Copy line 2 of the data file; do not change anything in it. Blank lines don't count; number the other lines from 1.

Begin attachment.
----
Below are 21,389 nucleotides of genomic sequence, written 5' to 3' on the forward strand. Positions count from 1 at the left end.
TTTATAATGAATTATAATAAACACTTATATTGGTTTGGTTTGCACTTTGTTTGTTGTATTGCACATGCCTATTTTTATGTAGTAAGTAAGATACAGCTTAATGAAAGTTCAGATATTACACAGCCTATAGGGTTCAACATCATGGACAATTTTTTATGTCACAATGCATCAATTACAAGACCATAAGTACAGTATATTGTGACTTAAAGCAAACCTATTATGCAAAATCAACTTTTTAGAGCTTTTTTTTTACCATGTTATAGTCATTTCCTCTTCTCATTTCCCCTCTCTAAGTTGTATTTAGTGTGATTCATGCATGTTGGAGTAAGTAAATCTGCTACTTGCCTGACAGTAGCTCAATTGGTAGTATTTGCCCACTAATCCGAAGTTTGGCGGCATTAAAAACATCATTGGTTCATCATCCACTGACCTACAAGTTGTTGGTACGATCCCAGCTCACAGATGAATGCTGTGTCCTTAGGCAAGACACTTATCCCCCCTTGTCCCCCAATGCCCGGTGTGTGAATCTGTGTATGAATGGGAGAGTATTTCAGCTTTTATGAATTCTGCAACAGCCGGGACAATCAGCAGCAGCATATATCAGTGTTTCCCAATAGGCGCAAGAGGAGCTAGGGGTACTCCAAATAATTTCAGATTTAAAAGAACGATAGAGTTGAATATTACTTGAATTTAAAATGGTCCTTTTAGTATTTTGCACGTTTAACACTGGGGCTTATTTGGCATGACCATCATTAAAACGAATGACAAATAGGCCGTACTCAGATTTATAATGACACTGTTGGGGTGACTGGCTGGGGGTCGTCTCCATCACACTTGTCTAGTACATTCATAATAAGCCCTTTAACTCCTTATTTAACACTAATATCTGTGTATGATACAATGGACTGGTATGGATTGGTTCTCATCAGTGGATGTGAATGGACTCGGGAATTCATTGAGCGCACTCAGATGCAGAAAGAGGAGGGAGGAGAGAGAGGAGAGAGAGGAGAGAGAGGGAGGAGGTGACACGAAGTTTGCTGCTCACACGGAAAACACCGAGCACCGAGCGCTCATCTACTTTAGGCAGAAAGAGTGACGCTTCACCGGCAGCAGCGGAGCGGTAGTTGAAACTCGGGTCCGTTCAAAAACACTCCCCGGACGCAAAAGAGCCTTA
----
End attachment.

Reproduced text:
TTTATAATGAATTATAATAAACACTTATATTGGTTTGGTTTGCACTTTGTTTGTTGTATTGCACATGCCTATTTTTATGTAGTAAGTAAGATACAGCTTAATGAAAGTTCAGATATTACACAGCCTATAGGGTTCAACATCATGGACAATTTTTTATGTCACAATGCATCAATTACAAGACCATAAGTACAGTATATTGTGACTTAAAGCAAACCTATTATGCAAAATCAACTTTTTAGAGCTTTTTTTTTACCATGTTATAGTCATTTCCTCTTCTCATTTCCCCTCTCTAAGTTGTATTTAGTGTGATTCATGCATGTTGGAGTAAGTAAATCTGCTACTTGCCTGACAGTAGCTCAATTGGTAGTATTTGCCCACTAATCCGAAGTTTGGCGGCATTAAAAACATCATTGGTTCATCATCCACTGACCTACAAGTTGTTGGTACGATCCCAGCTCACAGATGAATGCTGTGTCCTTAGGCAAGACACTTATCCCCCCTTGTCCCCCAATGCCCGGTGTGTGAATCTGTGTATGAATGGGAGAGTATTTCAGCTTTTATGAATTCTGCAACAGCCGGGACAATCAGCAGCAGCATATATCAGTGTTTCCCAATAGGCGCAAGAGGAGCTAGGGGTACTCCAAATAATTTCAGATTTAAAAGAACGATAGAGTTGAATATTACTTGAATTTAAAATGGTCCTTTTAGTATTTTGCACGTTTAACACTGGGGCTTATTTGGCATGACCATCATTAAAACGAATGACAAATAGGCCGTACTCAGATTTATAATGACACTGTTGGGGTGACTGGCTGGGGGTCGTCTCCATCACACTTGTCTAGTACATTCATAATAAGCCCTTTAACTCCTTATTTAACACTAATATCTGTGTATGATACAATGGACTGGTATGGATTGGTTCTCATCAGTGGATGTGAATGGACTCGGGAATTCATTGAGCGCACTCAGATGCAGAAAGAGGAGGGAGGAGAGAGAGGAGAGAGAGGAGAGAGAGGGAGGAGGTGACACGAAGTTTGCTGCTCACACGGAAAACACCGAGCACCGAGCGCTCATCTACTTTAGGCAGAAAGAGTGACGCTTCACCGGCAGCAGCGGAGCGGTAGTTGAAACTCGGGTCCGTTCAAAAACACTCCCCGGACGCAAAAGAGCCTTA